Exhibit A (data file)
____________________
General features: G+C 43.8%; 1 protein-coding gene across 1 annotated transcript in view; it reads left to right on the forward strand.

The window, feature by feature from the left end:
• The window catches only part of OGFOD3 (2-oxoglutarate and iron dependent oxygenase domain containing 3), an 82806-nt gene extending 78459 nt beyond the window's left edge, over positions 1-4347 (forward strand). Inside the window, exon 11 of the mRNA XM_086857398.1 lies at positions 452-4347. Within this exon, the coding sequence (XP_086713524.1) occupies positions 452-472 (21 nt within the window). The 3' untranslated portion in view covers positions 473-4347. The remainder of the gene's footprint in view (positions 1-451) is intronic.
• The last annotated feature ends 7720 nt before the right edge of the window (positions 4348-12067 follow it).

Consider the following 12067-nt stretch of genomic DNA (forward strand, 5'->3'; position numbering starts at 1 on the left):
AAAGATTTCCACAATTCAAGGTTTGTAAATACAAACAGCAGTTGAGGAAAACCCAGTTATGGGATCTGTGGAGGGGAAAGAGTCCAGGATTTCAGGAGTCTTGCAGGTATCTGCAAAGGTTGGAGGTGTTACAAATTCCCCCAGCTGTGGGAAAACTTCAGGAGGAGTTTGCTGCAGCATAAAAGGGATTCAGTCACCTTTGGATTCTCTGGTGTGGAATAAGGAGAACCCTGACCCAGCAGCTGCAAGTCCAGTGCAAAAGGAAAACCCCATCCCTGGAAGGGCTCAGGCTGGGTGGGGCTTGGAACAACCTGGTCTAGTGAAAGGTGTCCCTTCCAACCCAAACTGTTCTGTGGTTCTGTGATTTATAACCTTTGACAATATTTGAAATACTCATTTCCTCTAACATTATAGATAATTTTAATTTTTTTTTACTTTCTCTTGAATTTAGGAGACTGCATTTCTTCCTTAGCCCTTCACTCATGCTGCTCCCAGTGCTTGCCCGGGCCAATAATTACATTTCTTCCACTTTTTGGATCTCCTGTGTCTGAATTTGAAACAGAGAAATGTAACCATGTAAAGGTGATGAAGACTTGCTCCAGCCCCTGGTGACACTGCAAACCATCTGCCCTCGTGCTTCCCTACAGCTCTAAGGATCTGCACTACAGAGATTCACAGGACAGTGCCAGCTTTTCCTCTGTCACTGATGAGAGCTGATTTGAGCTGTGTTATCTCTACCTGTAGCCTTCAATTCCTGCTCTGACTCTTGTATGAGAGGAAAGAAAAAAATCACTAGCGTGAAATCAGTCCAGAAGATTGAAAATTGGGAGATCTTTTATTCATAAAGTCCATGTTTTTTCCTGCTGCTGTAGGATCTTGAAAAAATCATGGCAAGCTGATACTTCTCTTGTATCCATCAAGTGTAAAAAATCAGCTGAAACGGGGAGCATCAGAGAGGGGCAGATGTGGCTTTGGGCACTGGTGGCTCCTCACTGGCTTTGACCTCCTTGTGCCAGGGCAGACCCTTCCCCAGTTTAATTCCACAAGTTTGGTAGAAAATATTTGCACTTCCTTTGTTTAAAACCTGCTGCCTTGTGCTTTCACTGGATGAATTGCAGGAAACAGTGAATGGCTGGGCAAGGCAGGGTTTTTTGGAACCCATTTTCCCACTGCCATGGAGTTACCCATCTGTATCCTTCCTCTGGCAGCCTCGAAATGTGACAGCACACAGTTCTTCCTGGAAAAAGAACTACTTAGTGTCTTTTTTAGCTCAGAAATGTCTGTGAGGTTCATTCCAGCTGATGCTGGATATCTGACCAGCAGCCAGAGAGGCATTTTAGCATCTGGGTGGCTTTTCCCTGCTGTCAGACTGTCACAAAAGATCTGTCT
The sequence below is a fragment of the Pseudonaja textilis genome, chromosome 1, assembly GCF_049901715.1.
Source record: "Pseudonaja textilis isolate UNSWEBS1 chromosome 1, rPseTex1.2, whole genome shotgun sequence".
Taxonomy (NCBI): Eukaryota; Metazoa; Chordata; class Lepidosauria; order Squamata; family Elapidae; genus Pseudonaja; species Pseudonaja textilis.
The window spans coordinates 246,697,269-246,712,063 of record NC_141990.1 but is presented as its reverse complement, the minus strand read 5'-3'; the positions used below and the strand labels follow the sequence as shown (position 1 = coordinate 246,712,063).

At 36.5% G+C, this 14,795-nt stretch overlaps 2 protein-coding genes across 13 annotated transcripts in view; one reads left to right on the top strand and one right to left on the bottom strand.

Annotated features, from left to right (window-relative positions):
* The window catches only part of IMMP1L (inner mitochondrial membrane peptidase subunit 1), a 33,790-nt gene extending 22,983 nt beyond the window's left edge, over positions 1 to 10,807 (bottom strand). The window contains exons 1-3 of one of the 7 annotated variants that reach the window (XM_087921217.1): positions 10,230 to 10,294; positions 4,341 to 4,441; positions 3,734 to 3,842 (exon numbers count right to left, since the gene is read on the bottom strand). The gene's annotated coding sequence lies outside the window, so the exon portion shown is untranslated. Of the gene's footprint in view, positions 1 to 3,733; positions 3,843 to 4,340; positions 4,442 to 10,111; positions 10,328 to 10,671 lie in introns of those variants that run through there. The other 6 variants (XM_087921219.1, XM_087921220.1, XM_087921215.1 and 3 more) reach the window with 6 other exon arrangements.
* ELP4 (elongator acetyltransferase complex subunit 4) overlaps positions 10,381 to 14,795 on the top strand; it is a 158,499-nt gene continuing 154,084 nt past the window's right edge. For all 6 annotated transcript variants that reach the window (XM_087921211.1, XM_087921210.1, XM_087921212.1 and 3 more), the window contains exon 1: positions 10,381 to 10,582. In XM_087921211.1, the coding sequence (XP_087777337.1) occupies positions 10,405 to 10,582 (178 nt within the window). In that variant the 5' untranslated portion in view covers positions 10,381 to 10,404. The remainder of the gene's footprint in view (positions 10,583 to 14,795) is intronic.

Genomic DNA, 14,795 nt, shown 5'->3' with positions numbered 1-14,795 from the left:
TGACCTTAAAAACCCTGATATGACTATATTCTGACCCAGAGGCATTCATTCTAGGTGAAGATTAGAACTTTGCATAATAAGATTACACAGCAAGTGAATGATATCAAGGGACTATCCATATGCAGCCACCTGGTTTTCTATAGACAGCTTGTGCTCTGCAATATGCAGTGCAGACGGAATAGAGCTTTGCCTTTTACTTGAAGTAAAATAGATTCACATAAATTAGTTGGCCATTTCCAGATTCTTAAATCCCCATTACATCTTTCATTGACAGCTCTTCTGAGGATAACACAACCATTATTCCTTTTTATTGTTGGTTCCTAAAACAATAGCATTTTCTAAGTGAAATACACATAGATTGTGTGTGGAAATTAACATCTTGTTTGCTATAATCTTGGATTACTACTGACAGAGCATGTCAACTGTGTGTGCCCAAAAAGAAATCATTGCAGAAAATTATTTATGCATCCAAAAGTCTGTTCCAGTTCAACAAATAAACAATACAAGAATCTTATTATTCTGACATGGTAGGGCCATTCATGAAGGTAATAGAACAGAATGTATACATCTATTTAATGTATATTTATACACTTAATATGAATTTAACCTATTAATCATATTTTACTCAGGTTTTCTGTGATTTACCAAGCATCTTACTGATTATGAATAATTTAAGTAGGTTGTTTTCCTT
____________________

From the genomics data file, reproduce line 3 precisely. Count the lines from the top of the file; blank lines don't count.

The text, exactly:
• The window catches only part of OGFOD3 (2-oxoglutarate and iron dependent oxygenase domain containing 3), an 82806-nt gene extending 78459 nt beyond the window's left edge, over positions 1-4347 (forward strand). Inside the window, exon 11 of the mRNA XM_086857398.1 lies at positions 452-4347. Within this exon, the coding sequence (XP_086713524.1) occupies positions 452-472 (21 nt within the window). The 3' untranslated portion in view covers positions 473-4347. The remainder of the gene's footprint in view (positions 1-451) is intronic.